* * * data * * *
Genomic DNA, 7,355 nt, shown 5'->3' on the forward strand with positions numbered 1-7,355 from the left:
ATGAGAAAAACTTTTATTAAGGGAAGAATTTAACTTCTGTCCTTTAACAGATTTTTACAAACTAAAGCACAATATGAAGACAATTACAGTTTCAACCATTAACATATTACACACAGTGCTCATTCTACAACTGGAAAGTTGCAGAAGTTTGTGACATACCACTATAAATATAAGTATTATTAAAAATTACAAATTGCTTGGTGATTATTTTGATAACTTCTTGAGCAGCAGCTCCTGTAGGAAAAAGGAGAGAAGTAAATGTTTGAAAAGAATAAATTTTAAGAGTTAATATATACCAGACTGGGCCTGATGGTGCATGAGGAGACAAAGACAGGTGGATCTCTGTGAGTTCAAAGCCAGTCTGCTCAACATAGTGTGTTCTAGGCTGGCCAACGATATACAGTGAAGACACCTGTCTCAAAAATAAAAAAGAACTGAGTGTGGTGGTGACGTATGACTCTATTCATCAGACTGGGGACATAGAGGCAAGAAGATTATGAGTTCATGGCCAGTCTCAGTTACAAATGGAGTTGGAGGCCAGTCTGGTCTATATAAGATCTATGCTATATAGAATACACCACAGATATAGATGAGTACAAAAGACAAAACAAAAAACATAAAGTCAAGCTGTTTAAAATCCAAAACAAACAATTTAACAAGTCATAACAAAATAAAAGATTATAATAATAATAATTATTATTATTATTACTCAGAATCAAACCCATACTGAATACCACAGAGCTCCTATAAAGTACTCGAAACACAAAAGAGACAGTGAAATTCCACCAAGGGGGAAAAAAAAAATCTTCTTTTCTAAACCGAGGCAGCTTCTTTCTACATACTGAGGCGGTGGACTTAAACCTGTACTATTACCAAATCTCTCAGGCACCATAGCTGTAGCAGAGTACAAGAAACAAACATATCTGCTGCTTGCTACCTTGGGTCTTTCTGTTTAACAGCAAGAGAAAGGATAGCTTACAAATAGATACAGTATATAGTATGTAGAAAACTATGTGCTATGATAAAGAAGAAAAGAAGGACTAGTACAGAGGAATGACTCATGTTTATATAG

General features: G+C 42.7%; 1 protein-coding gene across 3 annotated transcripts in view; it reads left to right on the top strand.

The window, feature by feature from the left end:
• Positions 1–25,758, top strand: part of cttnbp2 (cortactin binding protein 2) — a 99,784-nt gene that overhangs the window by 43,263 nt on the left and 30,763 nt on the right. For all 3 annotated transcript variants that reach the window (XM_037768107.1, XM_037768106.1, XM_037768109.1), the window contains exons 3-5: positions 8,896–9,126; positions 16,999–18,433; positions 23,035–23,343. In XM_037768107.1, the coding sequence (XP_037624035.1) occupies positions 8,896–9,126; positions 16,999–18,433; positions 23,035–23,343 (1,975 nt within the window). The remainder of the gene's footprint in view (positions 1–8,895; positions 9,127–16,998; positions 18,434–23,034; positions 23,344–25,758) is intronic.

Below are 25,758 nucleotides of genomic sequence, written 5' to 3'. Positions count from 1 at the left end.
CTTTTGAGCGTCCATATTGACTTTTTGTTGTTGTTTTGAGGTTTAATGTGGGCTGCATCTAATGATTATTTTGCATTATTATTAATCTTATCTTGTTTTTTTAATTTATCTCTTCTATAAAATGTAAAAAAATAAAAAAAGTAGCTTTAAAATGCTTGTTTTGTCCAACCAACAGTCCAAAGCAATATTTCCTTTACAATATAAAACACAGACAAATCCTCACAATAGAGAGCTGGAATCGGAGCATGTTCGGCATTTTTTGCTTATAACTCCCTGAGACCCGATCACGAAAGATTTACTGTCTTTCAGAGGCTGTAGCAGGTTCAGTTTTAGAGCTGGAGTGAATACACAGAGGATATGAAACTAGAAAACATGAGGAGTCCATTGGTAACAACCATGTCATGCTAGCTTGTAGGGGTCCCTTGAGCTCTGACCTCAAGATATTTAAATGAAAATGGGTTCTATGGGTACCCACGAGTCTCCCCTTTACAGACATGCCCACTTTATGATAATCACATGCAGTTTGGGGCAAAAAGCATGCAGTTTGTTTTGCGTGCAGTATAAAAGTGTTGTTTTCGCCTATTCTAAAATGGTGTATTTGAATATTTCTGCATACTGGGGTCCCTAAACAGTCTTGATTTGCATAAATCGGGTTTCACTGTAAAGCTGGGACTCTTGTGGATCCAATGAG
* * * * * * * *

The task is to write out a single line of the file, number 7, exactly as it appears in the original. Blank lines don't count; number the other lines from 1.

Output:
CTTTTGAGCGTCCATATTGACTTTTTGTTGTTGTTTTGAGGTTTAATGTGGGCTGCATCTAATGATTATTTTGCATTATTATTAATCTTATCTTGTTTTTTTAATTTATCTCTTCTATAAAATGTAAAAAAATAAAAAAAGTAGCTTTAAAATGCTTGTTTTGTCCAACCAACAGTCCAAAGCAATATTTCCTTTACAATATAAAACACAGACAAATCCTCACAATAGAGAGCTGGAATCGGAGCATGTTCGGCATTTTTTGCTTATAACTCCCTGAGACCCGATCACGAAAGATTTACTGTCTTTCAGAGGCTGTAGCAGGTTCAGTTTTAGAGCTGGAGTGAATACACAGAGGATATGAAACTAGAAAACATGAGGAGTCCATTGGTAACAACCATGTCATGCTAGCTTGTAGGGGTCCCTTGAGCTCTGACCTCAAGATATTTAAATGAAAATGGGTTCTATGGGTACCCACGAGTCTCCCCTTTACAGACATGCCCACTTTATGATAATCACATGCAGTTTGGGGCAAAAAGCATGCAGTTTGTTTTGCGTGCAGTATAAAAGTGTTGTTTTCGCCTATTCTAAAATGGTGTATTTGAATATTTCTGCATACTGGGGTCCCTAAACAGTCTTGATTTGCATAAATCGGGTTTCACTGTAAAGCTGGGACTCTTGTGGATCCAATGAG